Walk - Lee Meadow- Putsborough via Marine Drive

9.7 miles (15.7 km)

Lee Meadow Lee Meadow

Easy -

After reaching Woolacombe this becomes an easy level walk above Morte Bay with spectacular views from Baggy Point to Morte Point and out to Lundy. The beach stretches for over 2 miles. Those of us with, at least, a moderate level of fitness will enjoy this walk.

This walk is an easy walk if you are driving to Marine Drive or Woolacombe. It is a moderate walk if you are walking from Lee Meadow. The distances and mapping assume you are walking from Lee Meadow!

There are a range of wonderful places to lay your head near the Coast Path for a well-earned sleep. From large and luxurious hotels, to small and personable B&B's, as well as self-catering options and campsites. The businesses that support the Path, where you've chosen to visit, are listed here.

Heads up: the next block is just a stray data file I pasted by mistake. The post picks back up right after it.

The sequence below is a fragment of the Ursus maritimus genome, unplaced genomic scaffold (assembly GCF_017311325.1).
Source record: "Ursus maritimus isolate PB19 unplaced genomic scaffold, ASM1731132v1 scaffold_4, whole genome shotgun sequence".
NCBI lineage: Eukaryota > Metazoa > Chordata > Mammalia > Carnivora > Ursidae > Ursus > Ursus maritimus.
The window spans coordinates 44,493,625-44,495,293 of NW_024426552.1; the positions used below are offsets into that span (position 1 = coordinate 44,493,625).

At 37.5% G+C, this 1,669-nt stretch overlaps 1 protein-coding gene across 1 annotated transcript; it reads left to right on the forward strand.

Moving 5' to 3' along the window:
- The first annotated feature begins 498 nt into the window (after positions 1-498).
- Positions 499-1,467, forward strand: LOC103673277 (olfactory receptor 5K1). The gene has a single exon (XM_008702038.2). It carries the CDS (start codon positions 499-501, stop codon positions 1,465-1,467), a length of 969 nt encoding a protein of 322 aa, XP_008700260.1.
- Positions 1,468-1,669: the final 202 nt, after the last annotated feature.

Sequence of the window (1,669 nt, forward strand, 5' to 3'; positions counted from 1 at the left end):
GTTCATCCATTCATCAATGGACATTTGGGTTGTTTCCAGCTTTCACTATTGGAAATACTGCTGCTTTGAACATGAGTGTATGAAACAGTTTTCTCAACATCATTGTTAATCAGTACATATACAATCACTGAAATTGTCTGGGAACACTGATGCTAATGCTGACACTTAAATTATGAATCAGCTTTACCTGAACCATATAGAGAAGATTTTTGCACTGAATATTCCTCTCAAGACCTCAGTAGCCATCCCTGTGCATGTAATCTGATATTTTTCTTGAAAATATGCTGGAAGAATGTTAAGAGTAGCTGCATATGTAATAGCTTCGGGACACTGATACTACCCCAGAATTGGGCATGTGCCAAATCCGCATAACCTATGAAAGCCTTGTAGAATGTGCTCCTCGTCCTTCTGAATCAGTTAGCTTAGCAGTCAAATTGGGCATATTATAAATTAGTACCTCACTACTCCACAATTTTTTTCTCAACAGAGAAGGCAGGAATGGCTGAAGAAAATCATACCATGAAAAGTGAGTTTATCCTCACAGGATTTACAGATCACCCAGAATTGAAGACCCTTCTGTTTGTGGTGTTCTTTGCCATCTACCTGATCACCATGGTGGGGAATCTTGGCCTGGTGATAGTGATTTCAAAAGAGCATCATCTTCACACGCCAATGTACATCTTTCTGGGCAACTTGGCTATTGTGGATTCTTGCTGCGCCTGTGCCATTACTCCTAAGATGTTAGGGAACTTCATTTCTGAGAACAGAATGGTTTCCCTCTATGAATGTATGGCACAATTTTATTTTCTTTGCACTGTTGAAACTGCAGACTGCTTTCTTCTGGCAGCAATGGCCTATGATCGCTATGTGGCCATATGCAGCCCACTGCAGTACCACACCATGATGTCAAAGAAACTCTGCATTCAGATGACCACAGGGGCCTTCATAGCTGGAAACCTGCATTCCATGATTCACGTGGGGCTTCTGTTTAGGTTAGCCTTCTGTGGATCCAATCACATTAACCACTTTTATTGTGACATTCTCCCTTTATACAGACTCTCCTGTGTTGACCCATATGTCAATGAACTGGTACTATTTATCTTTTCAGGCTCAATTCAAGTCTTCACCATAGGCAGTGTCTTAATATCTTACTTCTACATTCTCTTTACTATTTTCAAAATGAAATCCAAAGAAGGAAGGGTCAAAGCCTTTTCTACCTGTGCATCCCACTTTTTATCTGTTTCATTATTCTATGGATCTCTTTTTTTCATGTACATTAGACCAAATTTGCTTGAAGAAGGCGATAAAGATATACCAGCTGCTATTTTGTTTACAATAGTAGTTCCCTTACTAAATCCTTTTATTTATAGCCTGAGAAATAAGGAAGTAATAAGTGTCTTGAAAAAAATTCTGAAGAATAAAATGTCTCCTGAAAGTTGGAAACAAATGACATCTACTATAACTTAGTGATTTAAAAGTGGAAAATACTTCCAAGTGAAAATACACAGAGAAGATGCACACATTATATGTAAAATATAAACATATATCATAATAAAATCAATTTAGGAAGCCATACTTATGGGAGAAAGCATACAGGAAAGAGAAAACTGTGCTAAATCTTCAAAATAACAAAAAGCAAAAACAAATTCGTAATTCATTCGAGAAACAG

Marine House B&B

We are a small modern B&B in the center of Woolacombe, just 2 minutes walk from the beach and the South West Coast path.

Pickwell Barton

Unique peaceful, stunning location, 4 star Gold award cottages with private access through fields to the Coast Path and fabulous beaches, 1 mile from villages of Georgeham & Croyde.

Lundy House

Lundy House B&B sits between Mortehoe and Woolacombe on the North Devon coast. Surrounded by National Trust land. Great breakfasts. Dogs and dirty boots welcome.

Combas Farm

Combas Farm is a 17th century farmhouse, located in a wonderfully secluded valley, with a beautiful garden and unspoiled views.

The Whiteleaf

An AA award winning Four star Gold Guest House offering en-suite fully equiped rooms, some with balconies, close to the footpath.

Lee Meadow Farm Camping

Traditional campsite set in lovely countryside beside the Coast Path. Visit the farm animals, free hot showers, farm shop & tea room on site. Ehup available.

Breakers B&B, Croyde

Beach-side B&B only 1 minute from the Coast Path, with stunning ocean views, comfortable en-suite rooms and a warm welcome after a long day's walk.

Sunnymead Farm Camping & Touring Site

Small friendly family run site 4 AA Pennant, stunning views, dogs welcome FOC, hot showers, EHU's, large level pitches, play area, bus stop

Saunton Sands Hotel